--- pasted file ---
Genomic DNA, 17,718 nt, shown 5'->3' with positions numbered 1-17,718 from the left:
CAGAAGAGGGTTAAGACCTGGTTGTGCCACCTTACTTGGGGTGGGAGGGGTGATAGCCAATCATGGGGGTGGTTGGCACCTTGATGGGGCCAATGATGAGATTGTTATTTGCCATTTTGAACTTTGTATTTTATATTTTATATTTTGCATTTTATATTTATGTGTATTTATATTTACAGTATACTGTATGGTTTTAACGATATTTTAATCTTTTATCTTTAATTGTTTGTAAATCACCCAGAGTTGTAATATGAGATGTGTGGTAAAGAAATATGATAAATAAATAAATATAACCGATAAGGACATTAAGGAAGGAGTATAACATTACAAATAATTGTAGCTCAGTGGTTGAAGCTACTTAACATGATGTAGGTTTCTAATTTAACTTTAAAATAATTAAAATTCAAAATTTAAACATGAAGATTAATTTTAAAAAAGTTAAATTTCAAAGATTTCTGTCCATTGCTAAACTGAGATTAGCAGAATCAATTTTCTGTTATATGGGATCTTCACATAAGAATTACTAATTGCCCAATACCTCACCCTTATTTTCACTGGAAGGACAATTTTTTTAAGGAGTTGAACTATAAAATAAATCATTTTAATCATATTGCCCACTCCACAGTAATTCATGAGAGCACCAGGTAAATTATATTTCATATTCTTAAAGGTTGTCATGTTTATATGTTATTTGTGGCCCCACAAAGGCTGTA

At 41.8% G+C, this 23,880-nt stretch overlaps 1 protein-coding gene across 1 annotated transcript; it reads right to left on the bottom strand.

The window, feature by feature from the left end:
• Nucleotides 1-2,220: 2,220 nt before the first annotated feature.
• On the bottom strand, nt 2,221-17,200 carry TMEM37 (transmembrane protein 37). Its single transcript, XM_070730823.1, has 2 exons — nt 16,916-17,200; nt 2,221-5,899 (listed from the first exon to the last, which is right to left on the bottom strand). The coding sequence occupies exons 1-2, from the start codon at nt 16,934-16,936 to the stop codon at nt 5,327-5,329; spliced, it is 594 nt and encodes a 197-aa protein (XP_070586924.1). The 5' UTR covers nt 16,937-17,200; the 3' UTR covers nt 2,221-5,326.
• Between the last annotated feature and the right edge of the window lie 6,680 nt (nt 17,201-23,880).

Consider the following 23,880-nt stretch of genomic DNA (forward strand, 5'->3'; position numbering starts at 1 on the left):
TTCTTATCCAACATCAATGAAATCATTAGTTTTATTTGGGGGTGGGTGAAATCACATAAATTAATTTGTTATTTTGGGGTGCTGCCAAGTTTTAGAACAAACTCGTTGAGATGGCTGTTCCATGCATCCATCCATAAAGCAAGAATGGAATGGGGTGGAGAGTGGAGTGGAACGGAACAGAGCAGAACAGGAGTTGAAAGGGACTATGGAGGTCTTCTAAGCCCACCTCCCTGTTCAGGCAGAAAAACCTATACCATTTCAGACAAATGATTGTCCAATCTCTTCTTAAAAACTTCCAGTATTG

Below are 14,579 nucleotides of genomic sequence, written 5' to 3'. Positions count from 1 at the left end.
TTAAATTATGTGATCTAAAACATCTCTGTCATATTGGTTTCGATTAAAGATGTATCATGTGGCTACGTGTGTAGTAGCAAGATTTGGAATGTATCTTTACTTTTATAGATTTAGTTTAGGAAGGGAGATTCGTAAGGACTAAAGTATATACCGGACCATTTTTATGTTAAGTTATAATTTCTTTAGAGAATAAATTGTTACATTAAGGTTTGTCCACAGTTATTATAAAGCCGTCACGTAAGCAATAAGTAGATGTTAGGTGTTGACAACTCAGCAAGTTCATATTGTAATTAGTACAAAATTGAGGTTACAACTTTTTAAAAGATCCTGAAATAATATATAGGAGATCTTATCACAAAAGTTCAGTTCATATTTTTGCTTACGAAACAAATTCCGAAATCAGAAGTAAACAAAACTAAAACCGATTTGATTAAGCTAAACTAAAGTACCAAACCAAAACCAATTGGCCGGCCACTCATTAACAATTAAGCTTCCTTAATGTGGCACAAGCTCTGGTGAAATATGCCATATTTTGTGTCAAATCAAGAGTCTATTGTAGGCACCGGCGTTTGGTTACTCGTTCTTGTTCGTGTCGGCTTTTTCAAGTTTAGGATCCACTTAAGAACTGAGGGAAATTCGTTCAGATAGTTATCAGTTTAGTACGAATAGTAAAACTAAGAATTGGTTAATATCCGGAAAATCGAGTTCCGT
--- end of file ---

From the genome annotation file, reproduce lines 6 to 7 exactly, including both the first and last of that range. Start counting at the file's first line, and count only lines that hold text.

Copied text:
• On the bottom strand, nt 2,221-17,200 carry TMEM37 (transmembrane protein 37). Its single transcript, XM_070730823.1, has 2 exons — nt 16,916-17,200; nt 2,221-5,899 (listed from the first exon to the last, which is right to left on the bottom strand). The coding sequence occupies exons 1-2, from the start codon at nt 16,934-16,936 to the stop codon at nt 5,327-5,329; spliced, it is 594 nt and encodes a 197-aa protein (XP_070586924.1). The 5' UTR covers nt 16,937-17,200; the 3' UTR covers nt 2,221-5,326.
• Between the last annotated feature and the right edge of the window lie 6,680 nt (nt 17,201-23,880).